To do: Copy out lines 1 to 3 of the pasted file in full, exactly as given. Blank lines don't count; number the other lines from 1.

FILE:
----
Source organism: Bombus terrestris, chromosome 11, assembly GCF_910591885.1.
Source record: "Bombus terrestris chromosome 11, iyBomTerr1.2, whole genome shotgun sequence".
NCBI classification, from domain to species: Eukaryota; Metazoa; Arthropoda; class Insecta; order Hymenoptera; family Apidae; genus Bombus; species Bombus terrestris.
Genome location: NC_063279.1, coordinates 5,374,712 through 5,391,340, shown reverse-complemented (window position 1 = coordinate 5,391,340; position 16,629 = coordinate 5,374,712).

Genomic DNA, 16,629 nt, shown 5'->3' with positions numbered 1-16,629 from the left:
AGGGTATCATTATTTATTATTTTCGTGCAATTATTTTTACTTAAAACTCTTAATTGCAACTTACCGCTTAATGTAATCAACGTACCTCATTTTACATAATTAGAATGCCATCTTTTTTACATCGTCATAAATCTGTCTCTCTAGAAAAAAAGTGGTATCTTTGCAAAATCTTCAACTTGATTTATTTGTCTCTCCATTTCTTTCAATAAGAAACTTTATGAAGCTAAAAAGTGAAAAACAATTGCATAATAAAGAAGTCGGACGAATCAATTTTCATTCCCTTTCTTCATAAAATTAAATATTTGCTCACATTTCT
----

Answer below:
Source organism: Bombus terrestris, chromosome 11, assembly GCF_910591885.1.
Source record: "Bombus terrestris chromosome 11, iyBomTerr1.2, whole genome shotgun sequence".
NCBI classification, from domain to species: Eukaryota; Metazoa; Arthropoda; class Insecta; order Hymenoptera; family Apidae; genus Bombus; species Bombus terrestris.